Chile was rocked by the biggest civil unrest in its recent history as people rose to protest against economic inequality. Despite being one of the region’s most prosperous nations, Chile is the most unequal country in the OECD group of nations, according to a United Nations report. Just 1% of its population controls 33% of its wealth. The trigger for the unrest was an increase in subway fares instigated by President Sebastián Piñera on 18 October. A peaceful rally in the capital Santiago sparked further protests. This transformed into a nationwide uprising. Demands grew to include complete economic reform and the replacement of the constitution, which was drawn up during the reign of Augusto Pinochet in the 1980s and which created a legal basis for a market-driven economy and privatized pensions, health and education. Demonstrations grew in size—the largest comprising more than one million people on 25 October—and became increasingly violent. According to Human Rights Watch, the authorities used excessive force against demonstrators, including pellet shotguns that caused numerous eye injuries, and were accused of abuse, including rape, of people in detention. Women played a prominent role in the demonstrations, particularly after reports of human-rights and sexual offences against female protestors by security forces. On 15 November President Piñera announced a referendum on a new constitution to be held in 2020, but unrest continued with demands for an inquiry into human rights violations during the protests and for an immediate overhaul of the pension, health and education systems.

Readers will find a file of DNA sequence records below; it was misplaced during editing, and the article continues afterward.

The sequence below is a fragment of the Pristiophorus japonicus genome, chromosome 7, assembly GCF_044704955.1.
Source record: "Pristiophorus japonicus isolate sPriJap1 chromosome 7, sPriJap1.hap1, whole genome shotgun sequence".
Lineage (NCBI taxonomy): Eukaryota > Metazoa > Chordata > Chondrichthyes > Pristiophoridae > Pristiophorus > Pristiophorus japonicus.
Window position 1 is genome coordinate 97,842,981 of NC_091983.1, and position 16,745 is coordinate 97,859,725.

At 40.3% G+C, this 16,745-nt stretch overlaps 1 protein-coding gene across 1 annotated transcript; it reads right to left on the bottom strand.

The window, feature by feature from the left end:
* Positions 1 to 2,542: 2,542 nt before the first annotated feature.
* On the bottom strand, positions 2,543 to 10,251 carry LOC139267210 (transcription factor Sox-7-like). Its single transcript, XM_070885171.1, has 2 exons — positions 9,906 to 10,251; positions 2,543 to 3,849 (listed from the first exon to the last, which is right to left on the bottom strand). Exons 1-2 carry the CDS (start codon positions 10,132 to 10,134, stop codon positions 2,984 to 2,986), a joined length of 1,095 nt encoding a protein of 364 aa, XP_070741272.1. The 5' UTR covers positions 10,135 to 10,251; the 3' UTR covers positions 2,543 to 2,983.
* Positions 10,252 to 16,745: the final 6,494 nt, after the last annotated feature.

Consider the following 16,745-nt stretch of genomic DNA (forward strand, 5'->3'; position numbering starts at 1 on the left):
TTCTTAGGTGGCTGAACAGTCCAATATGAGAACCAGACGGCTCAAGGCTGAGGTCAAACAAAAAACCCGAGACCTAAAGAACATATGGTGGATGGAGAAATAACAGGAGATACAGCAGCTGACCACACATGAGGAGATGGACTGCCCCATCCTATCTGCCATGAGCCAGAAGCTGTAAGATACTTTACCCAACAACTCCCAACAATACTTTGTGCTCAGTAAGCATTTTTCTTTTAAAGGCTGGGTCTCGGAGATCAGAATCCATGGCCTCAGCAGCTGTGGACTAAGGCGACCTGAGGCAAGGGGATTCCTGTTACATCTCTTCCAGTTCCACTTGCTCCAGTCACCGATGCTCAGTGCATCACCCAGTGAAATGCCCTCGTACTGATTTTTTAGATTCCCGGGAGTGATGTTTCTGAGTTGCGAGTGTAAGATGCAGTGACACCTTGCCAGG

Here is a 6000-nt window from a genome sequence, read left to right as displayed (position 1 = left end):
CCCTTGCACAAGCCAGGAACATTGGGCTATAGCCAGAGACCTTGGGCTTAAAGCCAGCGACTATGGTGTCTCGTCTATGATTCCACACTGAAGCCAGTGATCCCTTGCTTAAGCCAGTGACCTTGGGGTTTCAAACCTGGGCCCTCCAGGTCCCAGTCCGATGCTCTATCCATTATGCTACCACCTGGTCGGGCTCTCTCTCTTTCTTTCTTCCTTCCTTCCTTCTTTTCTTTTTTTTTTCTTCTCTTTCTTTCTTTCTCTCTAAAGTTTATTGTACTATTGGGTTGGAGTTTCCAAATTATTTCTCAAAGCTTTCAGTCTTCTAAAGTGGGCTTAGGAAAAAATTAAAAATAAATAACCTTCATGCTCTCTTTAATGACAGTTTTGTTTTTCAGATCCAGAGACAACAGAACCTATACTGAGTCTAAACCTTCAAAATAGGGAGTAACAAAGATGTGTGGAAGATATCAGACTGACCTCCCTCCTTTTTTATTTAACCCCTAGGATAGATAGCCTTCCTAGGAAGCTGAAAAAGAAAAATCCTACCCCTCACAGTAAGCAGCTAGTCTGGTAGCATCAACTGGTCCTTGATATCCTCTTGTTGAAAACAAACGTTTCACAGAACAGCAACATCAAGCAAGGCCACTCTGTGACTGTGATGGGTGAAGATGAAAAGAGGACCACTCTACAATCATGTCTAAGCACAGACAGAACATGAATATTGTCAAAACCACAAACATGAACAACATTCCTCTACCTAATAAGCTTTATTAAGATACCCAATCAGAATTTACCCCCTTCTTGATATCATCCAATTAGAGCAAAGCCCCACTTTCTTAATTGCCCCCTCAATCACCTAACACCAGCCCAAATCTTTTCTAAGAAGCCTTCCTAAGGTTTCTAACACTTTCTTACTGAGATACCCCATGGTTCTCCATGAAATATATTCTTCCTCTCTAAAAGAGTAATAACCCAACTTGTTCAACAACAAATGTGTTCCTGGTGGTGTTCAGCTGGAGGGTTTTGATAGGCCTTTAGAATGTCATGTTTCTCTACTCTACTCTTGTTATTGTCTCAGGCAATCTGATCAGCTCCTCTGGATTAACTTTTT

“Nairobi DusitD2 Hotel Attack” by Dai Kurokawa, Japan, European Pressphoto Agency.
Women are evacuated out of the scene as security officers search for attackers during an attack on DusitD2 hotel in Nairobi, Kenya, 15 January 2019.